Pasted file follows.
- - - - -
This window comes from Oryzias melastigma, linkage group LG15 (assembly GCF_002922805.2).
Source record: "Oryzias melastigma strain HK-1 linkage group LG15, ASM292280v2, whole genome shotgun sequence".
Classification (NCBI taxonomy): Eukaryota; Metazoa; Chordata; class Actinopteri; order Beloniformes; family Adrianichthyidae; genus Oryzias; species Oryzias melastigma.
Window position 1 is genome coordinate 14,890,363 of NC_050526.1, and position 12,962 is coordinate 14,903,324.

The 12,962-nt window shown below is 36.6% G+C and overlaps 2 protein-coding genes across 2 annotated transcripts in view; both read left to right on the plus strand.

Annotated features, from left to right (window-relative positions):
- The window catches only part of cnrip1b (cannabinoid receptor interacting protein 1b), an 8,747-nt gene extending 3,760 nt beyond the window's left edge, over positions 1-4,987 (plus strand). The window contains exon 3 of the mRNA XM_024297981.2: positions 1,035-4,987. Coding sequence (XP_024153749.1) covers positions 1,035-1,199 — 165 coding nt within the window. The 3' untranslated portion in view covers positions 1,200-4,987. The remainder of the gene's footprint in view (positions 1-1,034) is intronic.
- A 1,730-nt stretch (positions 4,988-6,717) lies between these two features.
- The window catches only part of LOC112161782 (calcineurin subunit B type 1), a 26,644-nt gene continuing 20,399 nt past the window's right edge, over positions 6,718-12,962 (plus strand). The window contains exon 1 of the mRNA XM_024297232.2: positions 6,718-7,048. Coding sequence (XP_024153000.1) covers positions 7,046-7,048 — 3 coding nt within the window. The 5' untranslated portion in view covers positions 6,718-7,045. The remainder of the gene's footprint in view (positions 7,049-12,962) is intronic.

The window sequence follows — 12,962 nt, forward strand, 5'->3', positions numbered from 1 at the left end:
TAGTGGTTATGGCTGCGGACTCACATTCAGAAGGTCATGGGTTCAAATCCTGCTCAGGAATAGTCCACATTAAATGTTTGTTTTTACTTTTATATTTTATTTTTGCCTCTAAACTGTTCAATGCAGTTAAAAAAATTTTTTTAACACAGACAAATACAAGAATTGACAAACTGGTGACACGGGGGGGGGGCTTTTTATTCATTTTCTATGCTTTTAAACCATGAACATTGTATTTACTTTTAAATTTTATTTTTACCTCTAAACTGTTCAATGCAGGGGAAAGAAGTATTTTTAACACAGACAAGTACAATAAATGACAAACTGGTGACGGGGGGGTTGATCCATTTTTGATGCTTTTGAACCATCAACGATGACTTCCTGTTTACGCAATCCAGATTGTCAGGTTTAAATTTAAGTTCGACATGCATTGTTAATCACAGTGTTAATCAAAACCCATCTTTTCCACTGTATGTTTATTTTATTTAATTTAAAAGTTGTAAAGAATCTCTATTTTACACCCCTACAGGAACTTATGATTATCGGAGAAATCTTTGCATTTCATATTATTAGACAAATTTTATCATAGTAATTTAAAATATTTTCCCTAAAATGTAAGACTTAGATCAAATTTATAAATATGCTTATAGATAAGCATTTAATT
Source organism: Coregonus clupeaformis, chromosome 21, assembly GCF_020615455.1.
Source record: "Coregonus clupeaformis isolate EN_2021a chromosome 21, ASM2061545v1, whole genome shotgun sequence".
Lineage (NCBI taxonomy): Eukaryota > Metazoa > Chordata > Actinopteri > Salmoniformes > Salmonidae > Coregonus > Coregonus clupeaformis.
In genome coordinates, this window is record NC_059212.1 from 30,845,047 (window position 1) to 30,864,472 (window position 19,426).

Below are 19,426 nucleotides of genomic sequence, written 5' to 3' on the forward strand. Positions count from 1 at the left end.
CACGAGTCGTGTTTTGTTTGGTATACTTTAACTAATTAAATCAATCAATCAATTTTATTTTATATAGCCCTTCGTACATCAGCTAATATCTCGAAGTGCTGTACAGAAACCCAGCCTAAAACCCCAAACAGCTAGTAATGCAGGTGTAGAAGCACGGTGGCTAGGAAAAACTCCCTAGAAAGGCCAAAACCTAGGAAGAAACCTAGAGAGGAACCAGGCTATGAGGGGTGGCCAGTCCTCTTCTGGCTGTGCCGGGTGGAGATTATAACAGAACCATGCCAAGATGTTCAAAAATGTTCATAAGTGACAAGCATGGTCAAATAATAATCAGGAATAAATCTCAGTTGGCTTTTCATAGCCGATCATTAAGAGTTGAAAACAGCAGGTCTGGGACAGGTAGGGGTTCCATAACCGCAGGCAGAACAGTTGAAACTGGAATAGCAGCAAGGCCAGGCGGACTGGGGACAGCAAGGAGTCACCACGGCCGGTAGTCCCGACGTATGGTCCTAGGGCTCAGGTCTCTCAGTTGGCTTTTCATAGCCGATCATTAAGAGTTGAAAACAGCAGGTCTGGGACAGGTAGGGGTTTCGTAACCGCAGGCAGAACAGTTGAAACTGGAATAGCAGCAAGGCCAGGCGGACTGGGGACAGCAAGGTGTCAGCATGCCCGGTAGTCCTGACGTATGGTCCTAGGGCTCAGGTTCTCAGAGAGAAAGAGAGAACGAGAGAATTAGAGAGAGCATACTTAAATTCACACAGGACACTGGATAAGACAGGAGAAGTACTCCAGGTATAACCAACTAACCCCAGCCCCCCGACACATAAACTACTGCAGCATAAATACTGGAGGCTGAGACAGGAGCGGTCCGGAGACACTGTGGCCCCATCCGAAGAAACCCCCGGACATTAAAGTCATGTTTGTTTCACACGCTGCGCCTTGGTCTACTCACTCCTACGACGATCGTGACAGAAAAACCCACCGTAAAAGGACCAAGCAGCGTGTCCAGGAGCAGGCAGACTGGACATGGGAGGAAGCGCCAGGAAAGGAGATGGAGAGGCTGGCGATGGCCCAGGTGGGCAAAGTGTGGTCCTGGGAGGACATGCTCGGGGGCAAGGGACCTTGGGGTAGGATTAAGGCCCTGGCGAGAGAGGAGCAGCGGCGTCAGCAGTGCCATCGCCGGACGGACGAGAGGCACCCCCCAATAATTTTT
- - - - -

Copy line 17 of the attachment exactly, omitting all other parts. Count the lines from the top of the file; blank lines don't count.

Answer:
CACGAGTCGTGTTTTGTTTGGTATACTTTAACTAATTAAATCAATCAATCAATTTTATTTTATATAGCCCTTCGTACATCAGCTAATATCTCGAAGTGCTGTACAGAAACCCAGCCTAAAACCCCAAACAGCTAGTAATGCAGGTGTAGAAGCACGGTGGCTAGGAAAAACTCCCTAGAAAGGCCAAAACCTAGGAAGAAACCTAGAGAGGAACCAGGCTATGAGGGGTGGCCAGTCCTCTTCTGGCTGTGCCGGGTGGAGATTATAACAGAACCATGCCAAGATGTTCAAAAATGTTCATAAGTGACAAGCATGGTCAAATAATAATCAGGAATAAATCTCAGTTGGCTTTTCATAGCCGATCATTAAGAGTTGAAAACAGCAGGTCTGGGACAGGTAGGGGTTCCATAACCGCAGGCAGAACAGTTGAAACTGGAATAGCAGCAAGGCCAGGCGGACTGGGGACAGCAAGGAGTCACCACGGCCGGTAGTCCCGACGTATGGTCCTAGGGCTCAGGTCTCTCAGTTGGCTTTTCATAGCCGATCATTAAGAGTTGAAAACAGCAGGTCTGGGACAGGTAGGGGTTTCGTAACCGCAGGCAGAACAGTTGAAACTGGAATAGCAGCAAGGCCAGGCGGACTGGGGACAGCAAGGTGTCAGCATGCCCGGTAGTCCTGACGTATGGTCCTAGGGCTCAGGTTCTCAGAGAGAAAGAGAGAACGAGAGAATTAGAGAGAGCATACTTAAATTCACACAGGACACTGGATAAGACAGGAGAAGTACTCCAGGTATAACCAACTAACCCCAGCCCCCCGACACATAAACTACTGCAGCATAAATACTGGAGGCTGAGACAGGAGCGGTCCGGAGACACTGTGGCCCCATCCGAAGAAACCCCCGGACATTAAAGTCATGTTTGTTTCACACGCTGCGCCTTGGTCTACTCACTCCTACGACGATCGTGACAGAAAAACCCACCGTAAAAGGACCAAGCAGCGTGTCCAGGAGCAGGCAGACTGGACATGGGAGGAAGCGCCAGGAAAGGAGATGGAGAGGCTGGCGATGGCCCAGGTGGGCAAAGTGTGGTCCTGGGAGGACATGCTCGGGGGCAAGGGACCTTGGGGTAGGATTAAGGCCCTGGCGAGAGAGGAGCAGCGGCGTCAGCAGTGCCATCGCCGGACGGACGAGAGGCACCCCCCAATAATTTTT